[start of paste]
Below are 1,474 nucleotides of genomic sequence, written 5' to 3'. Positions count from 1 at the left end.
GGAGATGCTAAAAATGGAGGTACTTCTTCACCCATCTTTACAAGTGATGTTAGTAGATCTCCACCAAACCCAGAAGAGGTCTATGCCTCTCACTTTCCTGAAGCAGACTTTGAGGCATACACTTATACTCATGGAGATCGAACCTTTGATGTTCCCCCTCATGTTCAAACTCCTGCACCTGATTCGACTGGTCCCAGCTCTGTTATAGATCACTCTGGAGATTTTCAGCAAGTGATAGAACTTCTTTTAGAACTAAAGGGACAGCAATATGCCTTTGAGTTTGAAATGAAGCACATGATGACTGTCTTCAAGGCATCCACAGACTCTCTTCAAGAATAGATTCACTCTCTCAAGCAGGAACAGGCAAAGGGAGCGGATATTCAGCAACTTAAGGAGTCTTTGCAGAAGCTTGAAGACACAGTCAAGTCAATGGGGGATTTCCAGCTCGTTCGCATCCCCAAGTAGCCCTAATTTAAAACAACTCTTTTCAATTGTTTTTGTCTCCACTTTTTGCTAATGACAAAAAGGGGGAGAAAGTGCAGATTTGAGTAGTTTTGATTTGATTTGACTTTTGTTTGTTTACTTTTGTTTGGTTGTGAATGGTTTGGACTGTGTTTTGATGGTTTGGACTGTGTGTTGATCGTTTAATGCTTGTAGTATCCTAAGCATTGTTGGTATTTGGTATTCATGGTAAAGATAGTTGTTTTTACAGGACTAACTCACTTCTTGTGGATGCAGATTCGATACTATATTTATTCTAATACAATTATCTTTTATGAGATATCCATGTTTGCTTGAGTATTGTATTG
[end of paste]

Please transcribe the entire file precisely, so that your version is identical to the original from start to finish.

Below are 1,474 nucleotides of genomic sequence, written 5' to 3'. Positions count from 1 at the left end.
GGAGATGCTAAAAATGGAGGTACTTCTTCACCCATCTTTACAAGTGATGTTAGTAGATCTCCACCAAACCCAGAAGAGGTCTATGCCTCTCACTTTCCTGAAGCAGACTTTGAGGCATACACTTATACTCATGGAGATCGAACCTTTGATGTTCCCCCTCATGTTCAAACTCCTGCACCTGATTCGACTGGTCCCAGCTCTGTTATAGATCACTCTGGAGATTTTCAGCAAGTGATAGAACTTCTTTTAGAACTAAAGGGACAGCAATATGCCTTTGAGTTTGAAATGAAGCACATGATGACTGTCTTCAAGGCATCCACAGACTCTCTTCAAGAATAGATTCACTCTCTCAAGCAGGAACAGGCAAAGGGAGCGGATATTCAGCAACTTAAGGAGTCTTTGCAGAAGCTTGAAGACACAGTCAAGTCAATGGGGGATTTCCAGCTCGTTCGCATCCCCAAGTAGCCCTAATTTAAAACAACTCTTTTCAATTGTTTTTGTCTCCACTTTTTGCTAATGACAAAAAGGGGGAGAAAGTGCAGATTTGAGTAGTTTTGATTTGATTTGACTTTTGTTTGTTTACTTTTGTTTGGTTGTGAATGGTTTGGACTGTGTTTTGATGGTTTGGACTGTGTGTTGATCGTTTAATGCTTGTAGTATCCTAAGCATTGTTGGTATTTGGTATTCATGGTAAAGATAGTTGTTTTTACAGGACTAACTCACTTCTTGTGGATGCAGATTCGATACTATATTTATTCTAATACAATTATCTTTTATGAGATATCCATGTTTGCTTGAGTATTGTATTG